It was not long ago that the places listed in this text had been sought after destinations for many of the professionals involved in nuclear power generation. They lived with their families in the peaceful surroundings of those small towns and worked at the power plant that depicted itself as a pride of the nation, providing the country with electricity needed for sustaining the economy as well as life-style of citizens. In exchange of that valuable service provided by professionals, the parent company of the utility guaranteed well-being of its dedicated workers. Children attended nearby schools and during holiday sessions, made family trips to prime destinations within the country and outside.

A number of small businesses too were attracted to those places, allured by the prospect of earning profit by serving the needs of the relatively well-off communities. The end result had been the emergence of local groups of happy and content people dwelling around places near the power plant and working for greater prosperity of the nation. Names of some of those small towns all of a sudden became known to the people all over Japan and beyond, as some of those sleepy localities of the recent past, like Futaba, Naraha, Namie, Okuma, Soma and few others were in headline news soon after the great disaster. Some of the names still might sound familiar to many and also might ignite a nostalgic feeling to others. None of those living in any of the towns hardly thought about the possibility of their peaceful and secured life not only coming to a sudden standstill, but also posing serious danger to their livelihood or even to their survival.

As a result, the unthinkable twist of fate had befallen the local communities abruptly and without any prior hint, and all had to rush for safety living their homes, taking along only the bare necessities. They were instructed to start immediately the uncertain journey for evacuation centers and did not have time to gather precious mementoes they had preserved so carefully at homes. More than a decade after, some still remember how it all unfolded. One of them is a 27-year-old young professional Yuto Aoki, who is now working at Fukushima Research Institute of Japan Atomic Energy Agency (JAEA). The institute is functioning in collaboration with Naraha Center for Remote Control Technology Development (NARREC), which was established in 2016 to test safety devices for the use of decommissioning of the crippled power plant. More than 11 years ago when the great disaster hit the region, Aoki was a high school student living with his parents in Naraha town. He remembers vividly what happened on that day.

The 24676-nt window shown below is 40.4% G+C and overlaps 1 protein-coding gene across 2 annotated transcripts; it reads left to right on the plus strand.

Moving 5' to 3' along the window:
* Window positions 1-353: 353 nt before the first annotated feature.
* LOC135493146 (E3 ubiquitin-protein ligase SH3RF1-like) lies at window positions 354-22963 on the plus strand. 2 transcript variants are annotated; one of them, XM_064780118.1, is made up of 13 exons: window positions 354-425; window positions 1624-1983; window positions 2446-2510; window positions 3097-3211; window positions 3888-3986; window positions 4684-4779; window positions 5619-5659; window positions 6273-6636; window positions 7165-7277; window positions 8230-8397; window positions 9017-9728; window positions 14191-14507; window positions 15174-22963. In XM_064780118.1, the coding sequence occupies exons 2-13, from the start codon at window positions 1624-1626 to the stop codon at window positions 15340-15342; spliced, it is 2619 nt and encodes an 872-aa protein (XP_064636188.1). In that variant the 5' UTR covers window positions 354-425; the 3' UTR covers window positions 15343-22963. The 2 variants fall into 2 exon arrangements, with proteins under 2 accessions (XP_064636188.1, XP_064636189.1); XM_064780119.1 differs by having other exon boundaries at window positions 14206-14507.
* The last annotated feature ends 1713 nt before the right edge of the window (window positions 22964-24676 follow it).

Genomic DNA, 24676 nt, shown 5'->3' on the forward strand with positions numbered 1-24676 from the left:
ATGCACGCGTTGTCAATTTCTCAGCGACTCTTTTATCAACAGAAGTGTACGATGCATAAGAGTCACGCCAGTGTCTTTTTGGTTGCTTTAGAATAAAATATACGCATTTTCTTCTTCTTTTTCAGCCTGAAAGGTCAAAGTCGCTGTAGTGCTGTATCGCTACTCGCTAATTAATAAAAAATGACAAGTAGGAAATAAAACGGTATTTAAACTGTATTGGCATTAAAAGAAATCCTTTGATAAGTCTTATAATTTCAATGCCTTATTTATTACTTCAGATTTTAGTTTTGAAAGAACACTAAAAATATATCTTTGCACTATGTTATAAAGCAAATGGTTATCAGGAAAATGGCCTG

"I was at home when the earthquake started shaking violently everything around. Soon after the first big hit, we were told to evacuate to a safer place and I moved with my family to a higher ground. From there I could see clearly the approaching second phase of the disaster, the big waves of tsunami advancing and engulfing our beloved locality. Waves washed away all that were standing in front - trees, cars, houses and so on; and soon our beloved locality was in ruin".

That first-hand experience was no doubt a shocking one for him, but not to the extent of what more was awaiting. As nuclear power plant accident that followed tsunami waves set the ground for unfolding of a bigger tragedy, families were ordered to evacuate and move to a temporary shelter. This was the starting point of a forced exile life within the country that compelled them to move from one place to another, the plight that continued for a number of years.

The nuclear disaster was also a turning point in the life of this young professional as it prompted him to think seriously about the future course of his life. Aoki came to the conclusion that what best he would be able to do in the future was to work in nuclear related fields. We can say his dream has come true as after completing university education he was hired by JAEA and has been assigned to the research institute located in Naraha town. As a result, Aoki is back to his hometown where from he was once forced to evacuate and now working to ensure that the risk of such accidents become less threatening to human life and the surrounding atmosphere.